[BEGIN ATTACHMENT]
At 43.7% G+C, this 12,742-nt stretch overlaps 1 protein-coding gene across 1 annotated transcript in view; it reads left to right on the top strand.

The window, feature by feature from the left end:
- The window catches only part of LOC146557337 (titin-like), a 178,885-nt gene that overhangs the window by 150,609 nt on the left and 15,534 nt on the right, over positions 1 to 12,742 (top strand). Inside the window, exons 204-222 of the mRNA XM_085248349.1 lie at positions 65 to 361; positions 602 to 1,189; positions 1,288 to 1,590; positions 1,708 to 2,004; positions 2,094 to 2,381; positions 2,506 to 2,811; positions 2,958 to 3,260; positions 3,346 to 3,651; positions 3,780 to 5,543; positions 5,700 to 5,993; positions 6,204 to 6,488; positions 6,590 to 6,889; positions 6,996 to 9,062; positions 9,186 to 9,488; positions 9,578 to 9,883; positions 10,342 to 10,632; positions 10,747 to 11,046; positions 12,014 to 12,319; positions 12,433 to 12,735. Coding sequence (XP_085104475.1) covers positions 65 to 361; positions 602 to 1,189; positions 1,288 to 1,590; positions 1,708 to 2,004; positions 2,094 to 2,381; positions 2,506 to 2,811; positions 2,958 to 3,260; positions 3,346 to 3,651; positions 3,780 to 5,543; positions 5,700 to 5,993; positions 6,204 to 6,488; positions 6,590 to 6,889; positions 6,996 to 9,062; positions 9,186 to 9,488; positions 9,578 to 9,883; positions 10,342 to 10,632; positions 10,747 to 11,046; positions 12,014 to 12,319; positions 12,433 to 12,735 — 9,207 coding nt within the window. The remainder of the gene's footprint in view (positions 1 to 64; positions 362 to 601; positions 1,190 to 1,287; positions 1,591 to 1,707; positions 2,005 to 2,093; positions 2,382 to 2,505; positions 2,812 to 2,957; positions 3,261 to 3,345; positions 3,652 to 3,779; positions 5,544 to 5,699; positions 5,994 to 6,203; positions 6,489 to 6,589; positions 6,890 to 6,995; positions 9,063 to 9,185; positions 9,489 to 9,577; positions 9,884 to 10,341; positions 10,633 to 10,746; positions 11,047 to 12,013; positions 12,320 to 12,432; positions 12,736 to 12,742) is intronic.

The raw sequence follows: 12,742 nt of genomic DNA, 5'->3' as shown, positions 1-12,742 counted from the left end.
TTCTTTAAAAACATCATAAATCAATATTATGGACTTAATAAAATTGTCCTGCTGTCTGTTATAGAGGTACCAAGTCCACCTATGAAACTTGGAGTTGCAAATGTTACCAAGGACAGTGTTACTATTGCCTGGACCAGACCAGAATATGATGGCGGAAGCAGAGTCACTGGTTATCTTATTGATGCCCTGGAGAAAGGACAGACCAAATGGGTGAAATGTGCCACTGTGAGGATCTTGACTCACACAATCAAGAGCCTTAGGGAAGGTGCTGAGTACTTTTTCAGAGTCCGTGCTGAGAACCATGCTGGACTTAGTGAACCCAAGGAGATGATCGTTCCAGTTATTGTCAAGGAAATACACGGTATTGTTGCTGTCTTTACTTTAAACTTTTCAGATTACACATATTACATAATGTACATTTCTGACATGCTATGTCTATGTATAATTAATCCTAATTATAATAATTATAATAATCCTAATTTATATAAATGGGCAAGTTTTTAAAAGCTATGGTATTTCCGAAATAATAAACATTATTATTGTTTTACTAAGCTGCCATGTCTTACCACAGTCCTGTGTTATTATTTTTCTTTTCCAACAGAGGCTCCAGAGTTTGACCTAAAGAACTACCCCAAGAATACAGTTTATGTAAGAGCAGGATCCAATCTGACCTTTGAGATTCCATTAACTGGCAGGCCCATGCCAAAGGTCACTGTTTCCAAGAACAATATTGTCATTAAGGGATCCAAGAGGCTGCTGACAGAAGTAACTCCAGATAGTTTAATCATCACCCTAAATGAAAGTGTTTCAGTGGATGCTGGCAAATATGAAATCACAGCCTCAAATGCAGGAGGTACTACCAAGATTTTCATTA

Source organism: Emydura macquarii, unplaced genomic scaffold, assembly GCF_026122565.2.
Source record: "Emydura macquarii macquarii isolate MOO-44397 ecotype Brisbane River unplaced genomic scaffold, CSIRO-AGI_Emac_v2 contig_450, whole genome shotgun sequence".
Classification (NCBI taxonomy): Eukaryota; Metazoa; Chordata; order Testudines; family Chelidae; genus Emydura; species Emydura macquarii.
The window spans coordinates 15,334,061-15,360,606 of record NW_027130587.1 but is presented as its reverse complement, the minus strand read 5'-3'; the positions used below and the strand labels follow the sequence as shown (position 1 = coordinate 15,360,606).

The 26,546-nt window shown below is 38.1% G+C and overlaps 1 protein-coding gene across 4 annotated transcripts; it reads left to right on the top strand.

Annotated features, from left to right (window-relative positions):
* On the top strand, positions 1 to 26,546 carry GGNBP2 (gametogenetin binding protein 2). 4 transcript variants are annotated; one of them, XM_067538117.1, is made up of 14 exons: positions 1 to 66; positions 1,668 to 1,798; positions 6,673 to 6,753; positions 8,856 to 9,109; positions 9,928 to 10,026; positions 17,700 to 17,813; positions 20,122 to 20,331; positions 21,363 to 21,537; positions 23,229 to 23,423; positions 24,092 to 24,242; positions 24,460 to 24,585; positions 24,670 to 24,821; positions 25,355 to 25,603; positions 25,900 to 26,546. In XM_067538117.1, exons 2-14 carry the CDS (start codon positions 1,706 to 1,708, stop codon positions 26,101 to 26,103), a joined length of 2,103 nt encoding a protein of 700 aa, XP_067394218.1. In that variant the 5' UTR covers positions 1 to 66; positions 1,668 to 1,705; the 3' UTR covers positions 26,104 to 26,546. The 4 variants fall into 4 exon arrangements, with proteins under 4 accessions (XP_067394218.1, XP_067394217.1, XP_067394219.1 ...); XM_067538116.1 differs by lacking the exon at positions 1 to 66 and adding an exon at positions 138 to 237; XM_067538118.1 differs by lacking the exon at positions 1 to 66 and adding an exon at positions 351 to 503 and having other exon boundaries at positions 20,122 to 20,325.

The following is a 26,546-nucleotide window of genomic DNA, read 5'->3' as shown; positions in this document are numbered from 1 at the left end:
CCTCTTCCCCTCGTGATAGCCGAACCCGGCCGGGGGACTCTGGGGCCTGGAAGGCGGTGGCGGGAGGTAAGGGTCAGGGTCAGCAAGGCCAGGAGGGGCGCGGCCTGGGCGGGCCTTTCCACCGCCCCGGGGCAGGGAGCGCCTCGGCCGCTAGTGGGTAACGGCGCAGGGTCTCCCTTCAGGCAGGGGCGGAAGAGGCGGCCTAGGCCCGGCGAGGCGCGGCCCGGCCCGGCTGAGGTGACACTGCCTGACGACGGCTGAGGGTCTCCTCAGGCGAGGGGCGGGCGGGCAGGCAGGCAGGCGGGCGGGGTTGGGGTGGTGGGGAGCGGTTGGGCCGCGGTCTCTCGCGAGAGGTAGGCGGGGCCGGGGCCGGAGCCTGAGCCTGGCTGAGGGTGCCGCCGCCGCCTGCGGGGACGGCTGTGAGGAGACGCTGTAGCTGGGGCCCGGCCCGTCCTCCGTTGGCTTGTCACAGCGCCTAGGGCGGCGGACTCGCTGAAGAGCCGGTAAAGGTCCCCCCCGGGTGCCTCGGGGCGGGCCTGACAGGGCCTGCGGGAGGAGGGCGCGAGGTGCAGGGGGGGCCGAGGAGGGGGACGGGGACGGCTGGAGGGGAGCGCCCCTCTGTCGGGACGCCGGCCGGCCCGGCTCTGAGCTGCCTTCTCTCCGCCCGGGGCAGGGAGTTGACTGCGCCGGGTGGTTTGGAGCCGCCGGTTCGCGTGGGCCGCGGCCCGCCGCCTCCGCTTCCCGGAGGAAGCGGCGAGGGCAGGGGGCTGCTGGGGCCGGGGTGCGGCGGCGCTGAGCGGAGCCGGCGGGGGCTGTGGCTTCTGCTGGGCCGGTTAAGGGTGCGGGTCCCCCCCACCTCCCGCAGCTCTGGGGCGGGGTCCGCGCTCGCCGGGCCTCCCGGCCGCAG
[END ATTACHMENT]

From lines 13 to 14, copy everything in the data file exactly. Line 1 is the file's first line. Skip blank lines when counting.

The following is a 26,546-nucleotide window of genomic DNA, read 5'->3' as shown; positions in this document are numbered from 1 at the left end:
CCTCTTCCCCTCGTGATAGCCGAACCCGGCCGGGGGACTCTGGGGCCTGGAAGGCGGTGGCGGGAGGTAAGGGTCAGGGTCAGCAAGGCCAGGAGGGGCGCGGCCTGGGCGGGCCTTTCCACCGCCCCGGGGCAGGGAGCGCCTCGGCCGCTAGTGGGTAACGGCGCAGGGTCTCCCTTCAGGCAGGGGCGGAAGAGGCGGCCTAGGCCCGGCGAGGCGCGGCCCGGCCCGGCTGAGGTGACACTGCCTGACGACGGCTGAGGGTCTCCTCAGGCGAGGGGCGGGCGGGCAGGCAGGCAGGCGGGCGGGGTTGGGGTGGTGGGGAGCGGTTGGGCCGCGGTCTCTCGCGAGAGGTAGGCGGGGCCGGGGCCGGAGCCTGAGCCTGGCTGAGGGTGCCGCCGCCGCCTGCGGGGACGGCTGTGAGGAGACGCTGTAGCTGGGGCCCGGCCCGTCCTCCGTTGGCTTGTCACAGCGCCTAGGGCGGCGGACTCGCTGAAGAGCCGGTAAAGGTCCCCCCCGGGTGCCTCGGGGCGGGCCTGACAGGGCCTGCGGGAGGAGGGCGCGAGGTGCAGGGGGGGCCGAGGAGGGGGACGGGGACGGCTGGAGGGGAGCGCCCCTCTGTCGGGACGCCGGCCGGCCCGGCTCTGAGCTGCCTTCTCTCCGCCCGGGGCAGGGAGTTGACTGCGCCGGGTGGTTTGGAGCCGCCGGTTCGCGTGGGCCGCGGCCCGCCGCCTCCGCTTCCCGGAGGAAGCGGCGAGGGCAGGGGGCTGCTGGGGCCGGGGTGCGGCGGCGCTGAGCGGAGCCGGCGGGGGCTGTGGCTTCTGCTGGGCCGGTTAAGGGTGCGGGTCCCCCCCACCTCCCGCAGCTCTGGGGCGGGGTCCGCGCTCGCCGGGCCTCCCGGCCGCAG